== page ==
- The amount that the consultant is paid is at least $60/per hour including bonuses, commission, expenses and travel allowances or benefits and the amount to be paid must be expressed as an hourly rate, and
- The consultant must be paid the amount set out in the agreement.
The Bill would allow an employee to take reservist leave to participate in Canadian Armed Forces military skills training.
Currently the act requires an employee to have been employed for six (6) consecutive months to take reservist leave. The Bill would reduce that requirement to three (3) months of consecutive employment.
Occupational Health and Safety Act Amendments
The proposed legislation will require employers to provide and maintain a Naloxone kit in the workplace where an employer becomes aware or ought reasonably to be aware that there may be a risk of a worker having an opioid overdose at a workplace where the worker performs work for the employer. Employers will also be required to ensure that the Naloxone kit is in the charge of a worker who works in the vicinity of the kit and who has received the required training on it at any time there are workers in the workplace. In its March 1st
news release concerning the new legislation, the Minister of Labour referred to construction sites, bars and nightclubs as high-risk settings. The press release also advised that of the persons who died from opioid related causes between March 2020 and January 2021, of those who were employed, 30 % were construction workers. While the risk may be heightened in some industries, employers would be well advised to err on the side of caution and have the kits available in their workplace, along with personnel who are trained in their use.
Tougher maximum penalties for contravention of the act are a part of the Bill. The individual maximum fine would rise from $100,000 to $500,000. Directors or officers of corporations who fail to take a reasonable care and to ensure that the company complies with the act would face maximum fines of $1,500,000, imprisonment of as much as 12 months, or both.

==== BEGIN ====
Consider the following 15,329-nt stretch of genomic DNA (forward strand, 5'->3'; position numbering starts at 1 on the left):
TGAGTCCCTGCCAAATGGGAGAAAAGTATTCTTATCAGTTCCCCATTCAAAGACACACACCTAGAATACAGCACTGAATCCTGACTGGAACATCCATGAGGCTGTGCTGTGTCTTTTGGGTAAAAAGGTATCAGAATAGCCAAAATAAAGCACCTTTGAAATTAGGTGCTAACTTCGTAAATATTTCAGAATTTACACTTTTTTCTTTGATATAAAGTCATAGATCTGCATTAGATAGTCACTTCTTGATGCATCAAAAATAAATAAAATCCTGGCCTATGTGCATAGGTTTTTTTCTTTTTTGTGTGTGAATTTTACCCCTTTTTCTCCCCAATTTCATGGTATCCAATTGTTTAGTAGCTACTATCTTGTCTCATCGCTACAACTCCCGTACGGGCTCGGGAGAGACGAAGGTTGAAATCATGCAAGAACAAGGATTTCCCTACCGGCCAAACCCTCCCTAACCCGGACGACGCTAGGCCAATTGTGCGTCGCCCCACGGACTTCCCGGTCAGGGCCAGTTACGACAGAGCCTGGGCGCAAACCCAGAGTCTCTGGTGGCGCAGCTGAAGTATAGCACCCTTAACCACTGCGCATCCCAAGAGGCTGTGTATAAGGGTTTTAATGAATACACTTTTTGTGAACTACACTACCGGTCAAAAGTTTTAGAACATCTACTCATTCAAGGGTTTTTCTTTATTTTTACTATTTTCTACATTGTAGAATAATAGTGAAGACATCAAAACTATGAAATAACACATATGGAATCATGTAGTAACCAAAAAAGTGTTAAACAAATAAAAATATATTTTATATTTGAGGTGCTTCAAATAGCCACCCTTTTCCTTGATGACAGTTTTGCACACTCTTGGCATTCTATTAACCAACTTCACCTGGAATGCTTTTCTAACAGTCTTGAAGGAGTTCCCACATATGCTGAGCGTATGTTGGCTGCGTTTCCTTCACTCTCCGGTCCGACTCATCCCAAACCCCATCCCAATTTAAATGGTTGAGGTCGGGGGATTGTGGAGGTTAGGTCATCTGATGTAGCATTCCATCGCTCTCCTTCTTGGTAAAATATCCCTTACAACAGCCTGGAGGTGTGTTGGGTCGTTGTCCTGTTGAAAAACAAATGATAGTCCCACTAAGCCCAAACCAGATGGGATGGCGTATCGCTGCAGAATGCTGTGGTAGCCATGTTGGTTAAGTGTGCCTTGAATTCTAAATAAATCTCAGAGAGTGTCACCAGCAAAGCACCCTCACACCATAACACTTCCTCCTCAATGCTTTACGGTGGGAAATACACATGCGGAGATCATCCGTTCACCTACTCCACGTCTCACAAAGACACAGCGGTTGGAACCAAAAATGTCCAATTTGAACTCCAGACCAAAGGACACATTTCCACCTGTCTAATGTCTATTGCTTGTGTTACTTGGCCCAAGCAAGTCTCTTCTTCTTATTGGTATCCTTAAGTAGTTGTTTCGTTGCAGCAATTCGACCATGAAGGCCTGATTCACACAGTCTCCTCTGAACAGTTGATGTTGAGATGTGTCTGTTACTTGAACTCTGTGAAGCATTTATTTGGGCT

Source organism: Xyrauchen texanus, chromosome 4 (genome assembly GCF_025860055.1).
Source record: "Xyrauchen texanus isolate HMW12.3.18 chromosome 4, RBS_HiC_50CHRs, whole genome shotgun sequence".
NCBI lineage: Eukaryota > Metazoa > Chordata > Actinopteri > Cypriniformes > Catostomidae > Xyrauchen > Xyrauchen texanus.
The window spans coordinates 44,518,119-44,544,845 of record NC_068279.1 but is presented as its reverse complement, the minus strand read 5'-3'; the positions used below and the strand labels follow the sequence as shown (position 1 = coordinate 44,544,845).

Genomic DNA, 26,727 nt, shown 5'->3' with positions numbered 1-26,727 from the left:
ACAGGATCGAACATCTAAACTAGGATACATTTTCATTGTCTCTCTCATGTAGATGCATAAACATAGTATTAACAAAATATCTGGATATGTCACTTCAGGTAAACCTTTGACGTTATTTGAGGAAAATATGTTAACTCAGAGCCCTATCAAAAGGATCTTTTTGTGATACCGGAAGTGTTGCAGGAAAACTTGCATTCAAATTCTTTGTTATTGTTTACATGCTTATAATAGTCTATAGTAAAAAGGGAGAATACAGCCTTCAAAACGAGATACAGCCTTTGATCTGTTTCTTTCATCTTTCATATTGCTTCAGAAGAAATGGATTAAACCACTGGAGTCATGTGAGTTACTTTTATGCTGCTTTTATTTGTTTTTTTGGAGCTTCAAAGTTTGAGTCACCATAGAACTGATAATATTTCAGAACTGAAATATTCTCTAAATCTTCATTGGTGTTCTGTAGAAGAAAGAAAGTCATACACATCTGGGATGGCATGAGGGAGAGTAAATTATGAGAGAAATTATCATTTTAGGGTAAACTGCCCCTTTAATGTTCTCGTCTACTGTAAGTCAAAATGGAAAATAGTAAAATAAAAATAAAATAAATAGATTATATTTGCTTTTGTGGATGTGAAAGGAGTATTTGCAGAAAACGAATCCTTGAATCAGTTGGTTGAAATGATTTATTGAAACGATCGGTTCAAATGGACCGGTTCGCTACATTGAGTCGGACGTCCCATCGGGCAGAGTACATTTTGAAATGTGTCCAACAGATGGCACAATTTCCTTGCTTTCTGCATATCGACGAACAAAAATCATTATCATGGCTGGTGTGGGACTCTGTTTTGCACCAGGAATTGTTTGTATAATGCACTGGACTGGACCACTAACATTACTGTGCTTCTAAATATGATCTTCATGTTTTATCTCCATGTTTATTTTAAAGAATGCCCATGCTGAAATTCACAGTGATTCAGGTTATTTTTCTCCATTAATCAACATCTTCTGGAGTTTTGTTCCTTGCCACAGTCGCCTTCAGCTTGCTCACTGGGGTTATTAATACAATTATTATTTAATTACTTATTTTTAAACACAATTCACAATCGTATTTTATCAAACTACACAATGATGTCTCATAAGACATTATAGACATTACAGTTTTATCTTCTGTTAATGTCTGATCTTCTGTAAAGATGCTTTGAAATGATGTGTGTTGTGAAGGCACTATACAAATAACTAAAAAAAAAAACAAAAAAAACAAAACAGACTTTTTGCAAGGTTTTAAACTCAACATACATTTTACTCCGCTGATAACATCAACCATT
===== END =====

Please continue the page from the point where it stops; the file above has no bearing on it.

The proposed law would add a list of ten (10) aggravating factors that a court would be required to consider in delivering a penalty on conviction of an offense under the act. The aggravating factors listed are:
- The offense resulted in the death, serious injury or illness of one or more workers.
- The Defendant committed the offense recklessly.
- The Defendant disregarded an order of an inspector.
- The Defendant was previously convicted of an offence under the Occupational Health and Safety Act or another act.
- The Defendant has a record of non-compliance with the Occupational Health and Safety Act or regulations.
- The Defendant lacks remorse.
- There is an element of moral blameworthiness to the Defendant’s conduct.
- In committing the offence, the Defendant was motivated by a desire to increase revenue or decrease costs.
- After the commission of the offense the Defendant either attempted to conceal the commission of the offense from the Ministry or other public authorities or failed to cooperate with the Ministry or other public authorities.
- Any other circumstance that might be prescribed an aggravated factor by regulation.
For the most part, the proposed changes in this Bill appear to reflect a desire to address workplace issues that have emerged in recent times, and to update the law to address changing workplace realities. They also clearly reflect a “get tough” approach to non-compliance with occupational health and safety requirements and suggest that providing a safe and healthy workplace must be a high priority for Ontario employers.
We will provide further updates on the progress of this Bill in due course. If you have questions about the impact of these changes on your workplace, please contact one of our lawyers.